• My Job Duties Exceed My Pay; What Should I Do?

    A couple of readers asked the following questions:

    "[1] How do I get an accurate report on comparable salaries when my job duties far exceed my job title? I took a "part time" while finishing school which has transformed into much more than administrative assistant. [2] How do I know the true worth of the duties I perform?"

    The first question, since it is about market pricing an employee, is something we obsess about here at Payscale.com. The second goes beyond market data, and gets into the question of worth and what people should be paid.

    In this post, I will look at these questions. For those in a hurry, here is a hint at the answer to the first: complete the PayScale salary survey. :-)

  • Summer Seasonal Jobs: Students Getting a Summer Job?

    In the ancient days known as B.C. (before cable TV), summer for teens meant (1) getting out of school and (2) students getting a summer job, at least part-time. But these days, as the Christian Science Monitor recently reported, summer seasonal jobs are turning very competitive. The article says that "summer jobs for teenagers" market never recovered from the recession of 2001, and in 2007 there is more competition from older workers for entry-level employment for summer months.

    The Bureau of Labor Statistics has tracked the youth labor market (16-19-year-olds) since 1948. The BOLS says that teen employment for summer months has traditionally been above 50 percent, but starting in 1998, the numbers began dropping. Professor Andrew Sum Andrew Sum, an economist and head of Northeastern University's Center for Labor Market Studies, forecasted (in April) that only 36.5 percent of teens will have employment for summer months; down from 45.3 percent in 2000.

    My son entered the labor market this summer. He had to do a lot of digging to come up with a part-time bagger job at the local supermarket. By the time I was his age, I had worked mowing lawns, delivering newspapers, cooking fast food, and washing dishes at Deerfield Academy (I didn't go there; I was a townie who served the rich kids).

    Are my son and other teens today just slackers, or are there other factors at work in the hunt for summer seasonal jobs?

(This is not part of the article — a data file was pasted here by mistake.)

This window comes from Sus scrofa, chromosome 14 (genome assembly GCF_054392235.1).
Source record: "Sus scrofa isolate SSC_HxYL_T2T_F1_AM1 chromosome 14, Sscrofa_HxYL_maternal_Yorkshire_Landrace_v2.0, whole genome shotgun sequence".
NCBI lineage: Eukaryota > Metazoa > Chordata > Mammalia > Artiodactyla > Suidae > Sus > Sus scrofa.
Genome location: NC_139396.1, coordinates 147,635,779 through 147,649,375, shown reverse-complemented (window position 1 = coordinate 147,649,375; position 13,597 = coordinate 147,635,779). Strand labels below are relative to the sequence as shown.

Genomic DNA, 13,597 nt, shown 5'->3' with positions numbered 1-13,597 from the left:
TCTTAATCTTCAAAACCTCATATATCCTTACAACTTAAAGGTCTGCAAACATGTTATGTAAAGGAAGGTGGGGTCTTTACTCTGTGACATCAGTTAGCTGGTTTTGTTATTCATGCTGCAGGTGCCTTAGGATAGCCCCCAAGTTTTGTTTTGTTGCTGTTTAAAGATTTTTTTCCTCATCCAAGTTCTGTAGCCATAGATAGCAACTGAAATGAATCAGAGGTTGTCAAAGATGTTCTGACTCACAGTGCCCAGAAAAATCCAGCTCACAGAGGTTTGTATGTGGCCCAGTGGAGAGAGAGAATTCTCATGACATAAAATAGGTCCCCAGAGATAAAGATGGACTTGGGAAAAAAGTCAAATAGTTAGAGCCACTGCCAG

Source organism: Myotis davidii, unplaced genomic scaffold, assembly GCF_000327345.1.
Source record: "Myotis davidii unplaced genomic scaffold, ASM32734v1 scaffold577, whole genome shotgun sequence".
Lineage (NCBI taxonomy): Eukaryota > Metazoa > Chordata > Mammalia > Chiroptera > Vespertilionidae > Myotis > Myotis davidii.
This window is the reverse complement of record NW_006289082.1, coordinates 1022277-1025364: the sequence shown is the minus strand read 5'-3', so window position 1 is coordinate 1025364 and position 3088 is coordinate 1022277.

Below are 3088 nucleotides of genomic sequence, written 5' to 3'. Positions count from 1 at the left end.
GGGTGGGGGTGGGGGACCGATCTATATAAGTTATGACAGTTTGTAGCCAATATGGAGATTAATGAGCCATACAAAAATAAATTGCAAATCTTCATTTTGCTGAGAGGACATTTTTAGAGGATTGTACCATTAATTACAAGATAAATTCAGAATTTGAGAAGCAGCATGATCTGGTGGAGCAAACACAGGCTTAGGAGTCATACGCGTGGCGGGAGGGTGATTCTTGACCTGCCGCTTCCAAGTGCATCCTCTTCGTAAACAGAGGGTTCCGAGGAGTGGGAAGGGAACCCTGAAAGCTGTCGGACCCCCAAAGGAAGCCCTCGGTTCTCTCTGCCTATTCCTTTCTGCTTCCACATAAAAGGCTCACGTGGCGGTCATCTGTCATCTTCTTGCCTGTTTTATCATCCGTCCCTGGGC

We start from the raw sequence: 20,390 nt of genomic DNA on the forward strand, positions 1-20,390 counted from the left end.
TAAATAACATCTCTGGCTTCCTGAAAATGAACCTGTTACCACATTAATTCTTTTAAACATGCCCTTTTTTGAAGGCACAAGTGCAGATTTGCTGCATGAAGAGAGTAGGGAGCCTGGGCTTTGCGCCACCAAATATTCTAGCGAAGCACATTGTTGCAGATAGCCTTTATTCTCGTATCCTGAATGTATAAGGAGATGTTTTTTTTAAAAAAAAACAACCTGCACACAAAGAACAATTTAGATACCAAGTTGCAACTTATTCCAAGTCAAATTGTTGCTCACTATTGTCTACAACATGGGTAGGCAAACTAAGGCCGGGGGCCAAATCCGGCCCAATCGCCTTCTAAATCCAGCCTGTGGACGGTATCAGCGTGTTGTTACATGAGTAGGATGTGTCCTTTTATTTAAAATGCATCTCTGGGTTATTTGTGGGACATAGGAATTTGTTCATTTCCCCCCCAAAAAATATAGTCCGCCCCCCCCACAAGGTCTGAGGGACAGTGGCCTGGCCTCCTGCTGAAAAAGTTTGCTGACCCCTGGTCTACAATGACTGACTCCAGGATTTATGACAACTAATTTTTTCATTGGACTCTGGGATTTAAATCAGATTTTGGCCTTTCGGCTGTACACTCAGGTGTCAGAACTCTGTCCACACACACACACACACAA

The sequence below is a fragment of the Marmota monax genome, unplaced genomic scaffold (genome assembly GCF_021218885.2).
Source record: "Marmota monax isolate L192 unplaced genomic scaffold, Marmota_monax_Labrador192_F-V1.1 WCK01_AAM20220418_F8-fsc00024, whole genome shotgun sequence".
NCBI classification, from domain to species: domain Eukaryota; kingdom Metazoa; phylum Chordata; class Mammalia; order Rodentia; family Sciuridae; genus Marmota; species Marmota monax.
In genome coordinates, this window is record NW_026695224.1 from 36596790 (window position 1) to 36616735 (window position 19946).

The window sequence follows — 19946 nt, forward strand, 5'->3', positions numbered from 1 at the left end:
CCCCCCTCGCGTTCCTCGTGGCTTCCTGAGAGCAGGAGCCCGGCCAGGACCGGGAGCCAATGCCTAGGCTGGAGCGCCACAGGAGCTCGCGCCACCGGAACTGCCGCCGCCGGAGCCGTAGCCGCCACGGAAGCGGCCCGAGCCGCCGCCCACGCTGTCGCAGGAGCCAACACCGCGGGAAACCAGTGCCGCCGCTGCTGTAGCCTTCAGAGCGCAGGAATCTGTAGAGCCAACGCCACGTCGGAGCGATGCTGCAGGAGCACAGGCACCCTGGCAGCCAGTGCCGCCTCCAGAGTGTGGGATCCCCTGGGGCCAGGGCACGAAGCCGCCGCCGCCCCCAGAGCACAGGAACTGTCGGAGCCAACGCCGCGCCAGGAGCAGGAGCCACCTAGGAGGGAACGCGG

How does your salary compare to your teen's salary? Find out with our salary calculator.

  • Employee Wages: What is the Typical Wage in the USA?

    A couple of comments by readers got me thinking about typical wages again. In the process, I realized that even the federal government does not know what a "typical" worker in the United States earns.

    This came as a shock to me. With the frequent publication of average household income statistics, wage and salary reports, etc., by the Census Bureau, Bureau of Labor Statistics, Internal Revenue Service, Social Security Administration, and other federal agencies, I had assumed there was a well-defined typical annual wage.

    Here is a pop quiz: how much do you think the typical worker in the United States earns in a year? See if you are earning what is typical for your job by using the PayScale salary calculator.

  • Talk Show Host Salary: The Top Talkers

    Getting paid millions to talk is about the easiest job out there, but getting there is another matter. Forbes recently covered the topic of talk show host salary. You may be surprised to learn that the largest talk show host salary belongs to Howard Stern. The outrageous radio show host receives $500 million salary per his 5-year contract with Sirius Satellite Radio. In addition to his talk show host salary, Howard received a bonus of 22.1 million company shares, reportedly valued at $82.9 million, bringing his total income (last year) to $302 million!

    In second place is the more palatable Oprah Winfrey, who earned $225 million, but that wasn't all based on her talk show host salary. The popular daytime gabber has several sources of income: Her talk show, weekly XM Satellite Radio show, part-ownership of Rachel Ray's syndicated daily talk show and a voice-over role in the latest film adaptation of Charlotte’s Web; that doesn't count her magazine, books and other Oprah-related merchandise.

    How does your salary compare to the salary of a talk show host?  Find out with our salary calculator.

  • Pro Athletes and Their Salaries

    Athletes and their salaries are making the news often these days, CNN.com reports that international soccer star David Beckham has signed a 5-year deal worth $250 million dollars (salary + endorsements) with the Los Angeles Galaxy. The 31-year-old will be earning about $1 million a week, the highest professional athlete salary for a soccer player. Even with that large income, he falls behind golfer Tiger Woods, who reportedly earned over $97 million in 2006 (according sportsillustrated.cnn.com's list of athlete salaries and incomes, putting him in first place of the top 10 highest paid athletes.

    While that may seem outrageous, debates over pro athletes AND salaries are really not that new, as mentioned on findarticles.com. Baseball great Babe Ruth reportedly earned a larger annual salary than President Hoover during the Great Depression in the 1930’s. Ruth defended his $75,000 annual salary by replying, "Why not? I had a better year than (President Hoover) did." Athlete salary statistics were headlines in 1962 when Wilt Chamberlain shocked the NBA in 1962 by turning down an offer of $25,000, which was the more than highest-paid player at the time, Bob Cousey, who earned $22,500.

    How do you and your salary compare to athletes and their salaries?  Play ball with our salary survey.